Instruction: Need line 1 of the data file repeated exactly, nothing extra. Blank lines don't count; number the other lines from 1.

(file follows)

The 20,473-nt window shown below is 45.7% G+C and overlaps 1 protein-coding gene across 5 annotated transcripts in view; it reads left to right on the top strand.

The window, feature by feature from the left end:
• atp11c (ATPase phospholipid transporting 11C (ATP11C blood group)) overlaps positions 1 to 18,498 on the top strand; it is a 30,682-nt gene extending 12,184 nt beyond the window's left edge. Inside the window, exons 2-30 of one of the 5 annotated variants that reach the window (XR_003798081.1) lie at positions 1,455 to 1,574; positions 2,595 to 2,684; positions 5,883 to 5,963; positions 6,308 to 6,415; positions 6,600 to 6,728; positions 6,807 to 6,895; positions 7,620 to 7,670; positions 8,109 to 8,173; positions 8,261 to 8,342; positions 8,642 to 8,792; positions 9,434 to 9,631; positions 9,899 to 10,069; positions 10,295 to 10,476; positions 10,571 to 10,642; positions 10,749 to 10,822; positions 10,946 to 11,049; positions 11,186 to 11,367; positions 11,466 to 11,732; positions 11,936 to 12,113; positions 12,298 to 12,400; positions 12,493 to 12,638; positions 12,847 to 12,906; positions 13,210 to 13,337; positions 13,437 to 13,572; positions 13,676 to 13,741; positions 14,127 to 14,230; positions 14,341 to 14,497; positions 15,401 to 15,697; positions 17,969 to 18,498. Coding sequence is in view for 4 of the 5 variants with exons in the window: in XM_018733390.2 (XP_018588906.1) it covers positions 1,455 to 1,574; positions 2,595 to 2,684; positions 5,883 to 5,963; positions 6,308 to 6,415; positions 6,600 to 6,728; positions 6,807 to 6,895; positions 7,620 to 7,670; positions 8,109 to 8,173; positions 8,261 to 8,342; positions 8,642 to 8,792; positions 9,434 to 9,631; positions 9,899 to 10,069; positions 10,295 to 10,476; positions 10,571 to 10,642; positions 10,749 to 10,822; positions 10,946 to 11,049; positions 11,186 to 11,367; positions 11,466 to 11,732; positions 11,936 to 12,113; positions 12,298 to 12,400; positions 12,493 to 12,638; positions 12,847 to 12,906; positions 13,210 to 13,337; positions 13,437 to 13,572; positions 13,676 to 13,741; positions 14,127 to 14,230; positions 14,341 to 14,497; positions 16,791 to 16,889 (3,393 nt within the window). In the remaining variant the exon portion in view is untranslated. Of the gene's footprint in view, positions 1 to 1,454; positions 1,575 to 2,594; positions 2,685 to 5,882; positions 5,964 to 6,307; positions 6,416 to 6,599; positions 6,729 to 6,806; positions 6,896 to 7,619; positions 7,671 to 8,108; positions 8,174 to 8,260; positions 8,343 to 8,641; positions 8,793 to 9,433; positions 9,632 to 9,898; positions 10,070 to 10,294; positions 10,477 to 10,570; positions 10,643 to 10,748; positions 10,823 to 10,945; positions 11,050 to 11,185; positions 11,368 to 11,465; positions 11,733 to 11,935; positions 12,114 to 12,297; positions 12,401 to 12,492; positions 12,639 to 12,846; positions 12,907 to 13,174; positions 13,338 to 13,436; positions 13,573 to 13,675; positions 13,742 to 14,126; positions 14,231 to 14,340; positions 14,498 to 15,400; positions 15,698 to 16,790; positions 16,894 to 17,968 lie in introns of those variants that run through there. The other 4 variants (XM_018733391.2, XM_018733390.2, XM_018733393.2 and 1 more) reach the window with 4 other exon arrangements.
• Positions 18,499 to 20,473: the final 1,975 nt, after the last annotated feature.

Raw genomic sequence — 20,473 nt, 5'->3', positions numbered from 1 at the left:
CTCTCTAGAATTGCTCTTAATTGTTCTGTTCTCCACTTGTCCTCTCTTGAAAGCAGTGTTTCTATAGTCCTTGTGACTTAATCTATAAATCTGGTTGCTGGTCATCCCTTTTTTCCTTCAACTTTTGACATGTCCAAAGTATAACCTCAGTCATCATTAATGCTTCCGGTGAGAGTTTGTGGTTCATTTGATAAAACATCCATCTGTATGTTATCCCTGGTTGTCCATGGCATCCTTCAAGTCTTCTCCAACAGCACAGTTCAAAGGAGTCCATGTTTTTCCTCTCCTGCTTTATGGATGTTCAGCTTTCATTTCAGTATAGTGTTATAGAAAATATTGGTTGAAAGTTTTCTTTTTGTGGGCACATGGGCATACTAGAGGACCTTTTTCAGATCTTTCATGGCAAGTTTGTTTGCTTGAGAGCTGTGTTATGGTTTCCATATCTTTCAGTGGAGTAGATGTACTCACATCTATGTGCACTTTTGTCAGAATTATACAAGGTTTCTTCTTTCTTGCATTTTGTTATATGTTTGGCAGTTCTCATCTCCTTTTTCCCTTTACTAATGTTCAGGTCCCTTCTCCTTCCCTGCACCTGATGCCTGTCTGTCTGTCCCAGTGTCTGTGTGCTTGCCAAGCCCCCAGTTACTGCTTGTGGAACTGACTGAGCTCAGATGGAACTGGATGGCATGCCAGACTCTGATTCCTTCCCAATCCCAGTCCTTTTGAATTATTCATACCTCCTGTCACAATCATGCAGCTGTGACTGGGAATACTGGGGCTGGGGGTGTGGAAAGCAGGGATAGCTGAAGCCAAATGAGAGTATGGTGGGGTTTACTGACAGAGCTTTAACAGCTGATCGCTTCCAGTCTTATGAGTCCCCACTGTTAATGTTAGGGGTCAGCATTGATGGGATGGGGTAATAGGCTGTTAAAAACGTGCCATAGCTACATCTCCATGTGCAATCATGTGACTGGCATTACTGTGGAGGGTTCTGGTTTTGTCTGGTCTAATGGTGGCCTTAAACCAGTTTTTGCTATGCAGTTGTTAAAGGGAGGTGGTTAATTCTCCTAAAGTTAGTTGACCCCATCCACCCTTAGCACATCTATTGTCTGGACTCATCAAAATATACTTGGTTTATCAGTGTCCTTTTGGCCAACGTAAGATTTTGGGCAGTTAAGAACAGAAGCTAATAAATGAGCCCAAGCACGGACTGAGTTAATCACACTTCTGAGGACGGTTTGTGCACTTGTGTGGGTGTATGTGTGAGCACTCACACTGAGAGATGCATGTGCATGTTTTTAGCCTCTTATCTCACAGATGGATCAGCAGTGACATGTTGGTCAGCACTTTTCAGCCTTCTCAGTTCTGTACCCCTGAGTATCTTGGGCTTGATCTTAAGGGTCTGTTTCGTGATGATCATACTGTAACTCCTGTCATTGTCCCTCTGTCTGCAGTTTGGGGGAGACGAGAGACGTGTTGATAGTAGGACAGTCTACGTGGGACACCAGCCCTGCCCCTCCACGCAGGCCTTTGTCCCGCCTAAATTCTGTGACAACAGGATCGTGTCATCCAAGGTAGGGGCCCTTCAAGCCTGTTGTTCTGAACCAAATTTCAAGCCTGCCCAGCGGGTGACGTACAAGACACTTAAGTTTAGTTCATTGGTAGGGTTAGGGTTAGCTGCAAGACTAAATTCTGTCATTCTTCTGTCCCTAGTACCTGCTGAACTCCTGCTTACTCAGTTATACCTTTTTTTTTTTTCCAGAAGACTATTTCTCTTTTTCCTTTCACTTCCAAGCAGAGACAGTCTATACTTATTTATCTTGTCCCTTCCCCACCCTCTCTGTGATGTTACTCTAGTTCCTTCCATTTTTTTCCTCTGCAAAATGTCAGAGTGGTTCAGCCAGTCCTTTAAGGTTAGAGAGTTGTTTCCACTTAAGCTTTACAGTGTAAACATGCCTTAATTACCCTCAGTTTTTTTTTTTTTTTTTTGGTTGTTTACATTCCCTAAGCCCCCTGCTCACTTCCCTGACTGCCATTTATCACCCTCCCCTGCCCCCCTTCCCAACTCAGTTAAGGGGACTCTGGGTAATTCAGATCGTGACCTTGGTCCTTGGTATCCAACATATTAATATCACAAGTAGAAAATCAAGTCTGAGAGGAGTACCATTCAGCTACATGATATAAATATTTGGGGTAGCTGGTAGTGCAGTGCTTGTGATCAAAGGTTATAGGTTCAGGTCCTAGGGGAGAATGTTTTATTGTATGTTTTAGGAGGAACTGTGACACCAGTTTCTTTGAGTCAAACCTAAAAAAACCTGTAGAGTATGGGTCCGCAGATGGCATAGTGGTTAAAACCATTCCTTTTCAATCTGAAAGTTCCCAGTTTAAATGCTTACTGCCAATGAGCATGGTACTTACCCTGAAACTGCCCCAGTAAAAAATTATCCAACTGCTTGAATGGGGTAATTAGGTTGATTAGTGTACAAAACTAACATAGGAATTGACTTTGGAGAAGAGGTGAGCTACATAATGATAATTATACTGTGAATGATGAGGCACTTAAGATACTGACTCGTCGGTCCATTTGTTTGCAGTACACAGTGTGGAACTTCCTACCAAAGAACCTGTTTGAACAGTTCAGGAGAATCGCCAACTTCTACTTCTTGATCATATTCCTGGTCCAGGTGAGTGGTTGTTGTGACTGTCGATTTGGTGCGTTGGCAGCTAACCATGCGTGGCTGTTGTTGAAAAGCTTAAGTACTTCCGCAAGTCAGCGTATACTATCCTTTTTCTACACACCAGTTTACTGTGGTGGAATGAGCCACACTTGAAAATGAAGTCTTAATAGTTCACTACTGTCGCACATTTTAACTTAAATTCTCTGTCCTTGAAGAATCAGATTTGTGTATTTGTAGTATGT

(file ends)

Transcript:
The 20,473-nt window shown below is 45.7% G+C and overlaps 1 protein-coding gene across 5 annotated transcripts in view; it reads left to right on the top strand.